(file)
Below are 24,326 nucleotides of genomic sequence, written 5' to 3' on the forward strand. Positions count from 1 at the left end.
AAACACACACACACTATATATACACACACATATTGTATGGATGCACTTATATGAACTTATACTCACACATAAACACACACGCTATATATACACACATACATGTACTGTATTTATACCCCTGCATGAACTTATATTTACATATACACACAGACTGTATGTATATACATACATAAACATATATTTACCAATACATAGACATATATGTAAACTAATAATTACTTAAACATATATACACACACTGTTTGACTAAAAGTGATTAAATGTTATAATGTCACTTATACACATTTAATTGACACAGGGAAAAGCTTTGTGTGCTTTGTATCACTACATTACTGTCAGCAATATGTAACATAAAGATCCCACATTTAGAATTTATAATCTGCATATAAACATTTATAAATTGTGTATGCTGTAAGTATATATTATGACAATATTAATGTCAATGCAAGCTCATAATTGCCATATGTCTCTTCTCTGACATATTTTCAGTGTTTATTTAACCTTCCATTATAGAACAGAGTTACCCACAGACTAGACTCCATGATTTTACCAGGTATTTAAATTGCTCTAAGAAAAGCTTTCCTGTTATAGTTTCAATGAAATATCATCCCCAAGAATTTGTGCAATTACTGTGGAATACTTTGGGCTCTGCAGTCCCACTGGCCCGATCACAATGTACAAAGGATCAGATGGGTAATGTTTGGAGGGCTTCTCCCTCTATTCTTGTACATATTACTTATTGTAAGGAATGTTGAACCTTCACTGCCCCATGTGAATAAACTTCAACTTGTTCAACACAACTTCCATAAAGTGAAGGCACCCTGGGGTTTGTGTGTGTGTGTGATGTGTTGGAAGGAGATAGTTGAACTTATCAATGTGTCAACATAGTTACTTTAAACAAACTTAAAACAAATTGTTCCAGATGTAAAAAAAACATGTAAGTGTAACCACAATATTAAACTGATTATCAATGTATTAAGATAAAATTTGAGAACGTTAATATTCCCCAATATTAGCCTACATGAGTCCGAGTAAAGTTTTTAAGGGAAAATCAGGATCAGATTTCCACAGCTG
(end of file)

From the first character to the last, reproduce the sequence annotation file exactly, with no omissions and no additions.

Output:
Below are 24,326 nucleotides of genomic sequence, written 5' to 3' on the forward strand. Positions count from 1 at the left end.
AAACACACACACACTATATATACACACACATATTGTATGGATGCACTTATATGAACTTATACTCACACATAAACACACACGCTATATATACACACATACATGTACTGTATTTATACCCCTGCATGAACTTATATTTACATATACACACAGACTGTATGTATATACATACATAAACATATATTTACCAATACATAGACATATATGTAAACTAATAATTACTTAAACATATATACACACACTGTTTGACTAAAAGTGATTAAATGTTATAATGTCACTTATACACATTTAATTGACACAGGGAAAAGCTTTGTGTGCTTTGTATCACTACATTACTGTCAGCAATATGTAACATAAAGATCCCACATTTAGAATTTATAATCTGCATATAAACATTTATAAATTGTGTATGCTGTAAGTATATATTATGACAATATTAATGTCAATGCAAGCTCATAATTGCCATATGTCTCTTCTCTGACATATTTTCAGTGTTTATTTAACCTTCCATTATAGAACAGAGTTACCCACAGACTAGACTCCATGATTTTACCAGGTATTTAAATTGCTCTAAGAAAAGCTTTCCTGTTATAGTTTCAATGAAATATCATCCCCAAGAATTTGTGCAATTACTGTGGAATACTTTGGGCTCTGCAGTCCCACTGGCCCGATCACAATGTACAAAGGATCAGATGGGTAATGTTTGGAGGGCTTCTCCCTCTATTCTTGTACATATTACTTATTGTAAGGAATGTTGAACCTTCACTGCCCCATGTGAATAAACTTCAACTTGTTCAACACAACTTCCATAAAGTGAAGGCACCCTGGGGTTTGTGTGTGTGTGTGATGTGTTGGAAGGAGATAGTTGAACTTATCAATGTGTCAACATAGTTACTTTAAACAAACTTAAAACAAATTGTTCCAGATGTAAAAAAAACATGTAAGTGTAACCACAATATTAAACTGATTATCAATGTATTAAGATAAAATTTGAGAACGTTAATATTCCCCAATATTAGCCTACATGAGTCCGAGTAAAGTTTTTAAGGGAAAATCAGGATCAGATTTCCACAGCTG